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Inspection Summary


Overall summary & rating

Updated 12 January 2017

  • Senior staff were aware of their responsibilities relating to duty of candour legislation and gave us examples of when it had been implemented. The trust had a duty of candour process in place to ensure people had been appropriately informed of an incident and the actions that had been taken to prevent recurrence. Duty of candour is a regulatory duty that relates to openness and transparency and requires providers of health and social care services to notify patients (or other relevant persons) of ‘certain notifiable safety incidents’ and provide reasonable support to that person.

  • The hospital told us that all the patients attending for surgical procedures had previously been identified, by their referring companies, as low risk for anaesthesia. We did see evidence in all of the records we reviewed of a pre-operative assessment, which included an assessment of risk of VTE and blood clotting factor. However, we were not sure who was assessing the patient pre-operatively, as there was no clear evidence of the profession or competencies of the professional undertaking the pre-operative assessment, included on the assessment sheet. However although there was there was a written patient exclusion policy in operation at FTH the hospital was dependent upon the robustness of the pre-operative assessment undertaken by another provider.

  • There was a lack of clinical oversight in the recovery area, where we observed that patients were not being monitored in line with national guidelines, a blood-filled suction tube being used after it had been used in theatre and patients’ privacy and dignity being compromised. We raised these issues during our inspection and they were addressed immediately by managers and clinical leadership.

  • There was a system in place to analyse each incident as it occurred which included the cascading of the investigation to relevant staff. The process of identifying themes and trends was embryonic and required further development. We saw little evidence themes and trends were discussed regularly at team meetings.

  • There was no monitoring of compliance with the hospital hand hygiene policy. We observed poor compliance with the hand hygiene policy and patient feedback had identified that ward staff were not always washing their hands before touching them.

  • Three pieces of anaesthetic equipment were out of date for servicing according to the label on them.

Inspection areas

Safe

Updated 12 January 2017

Effective

Updated 12 January 2017

Caring

Updated 12 January 2017

Responsive

Updated 12 January 2017

Well-led

Updated 12 January 2017

Checks on specific services

Surgery

Updated 12 January 2017

  • The hospital told us that all patients attending for surgical procedures had previously been identified, by their referring companies, as a low risk for anaesthesia. We did see evidence of a pre-operative assessment in all the patient records that we reviewed.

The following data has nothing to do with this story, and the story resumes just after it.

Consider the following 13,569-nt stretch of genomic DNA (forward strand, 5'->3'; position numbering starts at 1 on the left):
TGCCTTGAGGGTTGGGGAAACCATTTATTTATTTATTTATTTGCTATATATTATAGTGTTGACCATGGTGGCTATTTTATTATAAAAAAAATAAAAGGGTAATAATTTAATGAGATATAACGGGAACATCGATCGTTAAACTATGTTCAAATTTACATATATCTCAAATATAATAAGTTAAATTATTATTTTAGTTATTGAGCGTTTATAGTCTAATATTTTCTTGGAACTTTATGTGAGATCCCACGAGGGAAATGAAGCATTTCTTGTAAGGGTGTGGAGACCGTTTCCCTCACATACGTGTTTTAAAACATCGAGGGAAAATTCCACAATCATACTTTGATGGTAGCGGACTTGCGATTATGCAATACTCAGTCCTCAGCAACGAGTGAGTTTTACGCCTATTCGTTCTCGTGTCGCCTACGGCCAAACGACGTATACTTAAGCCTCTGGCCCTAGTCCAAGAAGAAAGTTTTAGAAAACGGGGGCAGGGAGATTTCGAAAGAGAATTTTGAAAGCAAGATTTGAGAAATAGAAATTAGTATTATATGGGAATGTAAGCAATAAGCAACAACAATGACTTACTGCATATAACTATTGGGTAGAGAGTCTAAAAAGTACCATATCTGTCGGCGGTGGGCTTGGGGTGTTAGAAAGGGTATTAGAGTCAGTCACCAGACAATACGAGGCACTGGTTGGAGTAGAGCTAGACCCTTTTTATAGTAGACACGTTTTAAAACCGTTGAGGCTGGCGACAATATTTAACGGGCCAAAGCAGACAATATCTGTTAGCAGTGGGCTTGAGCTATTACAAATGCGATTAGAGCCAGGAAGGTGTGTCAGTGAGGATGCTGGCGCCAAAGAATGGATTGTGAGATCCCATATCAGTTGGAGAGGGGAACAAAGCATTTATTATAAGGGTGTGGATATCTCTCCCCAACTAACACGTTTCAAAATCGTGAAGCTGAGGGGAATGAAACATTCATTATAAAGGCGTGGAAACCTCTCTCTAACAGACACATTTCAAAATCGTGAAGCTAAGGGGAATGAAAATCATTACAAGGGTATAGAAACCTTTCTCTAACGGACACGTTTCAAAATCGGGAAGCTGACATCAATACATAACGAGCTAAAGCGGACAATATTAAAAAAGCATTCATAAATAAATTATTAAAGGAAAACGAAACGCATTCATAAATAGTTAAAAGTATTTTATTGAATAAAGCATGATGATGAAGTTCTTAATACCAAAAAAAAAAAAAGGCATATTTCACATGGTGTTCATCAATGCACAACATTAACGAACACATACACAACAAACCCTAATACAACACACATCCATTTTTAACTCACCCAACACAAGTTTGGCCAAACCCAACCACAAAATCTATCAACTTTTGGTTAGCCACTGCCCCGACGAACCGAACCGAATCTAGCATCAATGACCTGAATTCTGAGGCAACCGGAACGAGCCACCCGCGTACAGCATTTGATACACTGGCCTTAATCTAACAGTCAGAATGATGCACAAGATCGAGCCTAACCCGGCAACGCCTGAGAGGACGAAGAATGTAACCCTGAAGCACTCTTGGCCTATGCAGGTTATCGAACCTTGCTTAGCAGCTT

• There was a lack of clinical oversight in the recovery area, where we observed patients not being monitored in line with national guidelines.

  • The arrangement for managing medicines was not robust. There was a system in place to monitor the safe keeping of drugs in fridges. However, we found the monitoring processes had not been clearly adhered to. Managers were responsible for investigating incidents and we saw evidence of this. Managers were responsible for investigating incidents and we saw evidence of this taking place. There was a system in place to analyse each incident as it occurred. The process of identifying themes and trends was embryonic and required further development. to prevent reoccurrence.

  • The system for identifying surgical site infections was not robust and we were not assured that all infections occurring from surgical procedures were being identified.

  • We identified that managers were unclear about the policy and procedure for securing large volumes of blood for patients requiring a transfusion. There was a service level agreement in place with the local acute hospital to provide emergency blood supplies to FTH. The documentation for the agreement  was found to be out of date, a matter which was immediately rectified.

  • There was limited monitoring of compliance with the hospital hand hygiene policy undertaken by the hospital. We observed poor compliance with the hand hygiene policy.

  • The majority of provider’s policies such as the appraisal policy and complaints policy were out of date.

  • Three pieces of anaesthetic equipment were out of date for servicing according to the label on them.

  • The provider had begun to develop its governance structure and developed both a vision and strategy for the service. Governance arrangements were embryonic and the service was not able to robustly assess, monitor and improve the quality and safety of the services they provided.